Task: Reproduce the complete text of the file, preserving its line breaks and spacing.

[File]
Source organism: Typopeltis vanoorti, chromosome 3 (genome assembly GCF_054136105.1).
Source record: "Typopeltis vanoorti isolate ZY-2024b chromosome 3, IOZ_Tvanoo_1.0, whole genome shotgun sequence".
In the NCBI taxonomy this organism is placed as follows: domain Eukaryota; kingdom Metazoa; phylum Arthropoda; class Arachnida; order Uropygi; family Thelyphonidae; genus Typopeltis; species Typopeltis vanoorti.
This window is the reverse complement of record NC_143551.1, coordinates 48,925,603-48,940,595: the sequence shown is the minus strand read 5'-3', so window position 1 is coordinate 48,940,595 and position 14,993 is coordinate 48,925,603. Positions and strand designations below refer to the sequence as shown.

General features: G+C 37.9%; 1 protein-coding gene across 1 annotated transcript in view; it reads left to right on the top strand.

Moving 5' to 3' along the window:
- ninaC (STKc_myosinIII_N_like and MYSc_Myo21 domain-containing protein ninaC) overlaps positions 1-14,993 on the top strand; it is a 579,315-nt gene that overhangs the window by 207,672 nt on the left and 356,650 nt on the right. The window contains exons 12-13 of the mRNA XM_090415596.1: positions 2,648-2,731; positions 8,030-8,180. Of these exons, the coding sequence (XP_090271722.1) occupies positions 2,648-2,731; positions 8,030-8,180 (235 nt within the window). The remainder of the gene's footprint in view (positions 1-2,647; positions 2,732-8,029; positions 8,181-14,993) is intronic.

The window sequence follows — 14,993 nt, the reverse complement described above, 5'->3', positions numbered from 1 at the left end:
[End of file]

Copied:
Source organism: Typopeltis vanoorti, chromosome 3 (genome assembly GCF_054136105.1).
Source record: "Typopeltis vanoorti isolate ZY-2024b chromosome 3, IOZ_Tvanoo_1.0, whole genome shotgun sequence".
In the NCBI taxonomy this organism is placed as follows: domain Eukaryota; kingdom Metazoa; phylum Arthropoda; class Arachnida; order Uropygi; family Thelyphonidae; genus Typopeltis; species Typopeltis vanoorti.
This window is the reverse complement of record NC_143551.1, coordinates 48,925,603-48,940,595: the sequence shown is the minus strand read 5'-3', so window position 1 is coordinate 48,940,595 and position 14,993 is coordinate 48,925,603. Positions and strand designations below refer to the sequence as shown.

General features: G+C 37.9%; 1 protein-coding gene across 1 annotated transcript in view; it reads left to right on the top strand.

Moving 5' to 3' along the window:
- ninaC (STKc_myosinIII_N_like and MYSc_Myo21 domain-containing protein ninaC) overlaps positions 1-14,993 on the top strand; it is a 579,315-nt gene that overhangs the window by 207,672 nt on the left and 356,650 nt on the right. The window contains exons 12-13 of the mRNA XM_090415596.1: positions 2,648-2,731; positions 8,030-8,180. Of these exons, the coding sequence (XP_090271722.1) occupies positions 2,648-2,731; positions 8,030-8,180 (235 nt within the window). The remainder of the gene's footprint in view (positions 1-2,647; positions 2,732-8,029; positions 8,181-14,993) is intronic.

The window sequence follows — 14,993 nt, the reverse complement described above, 5'->3', positions numbered from 1 at the left end: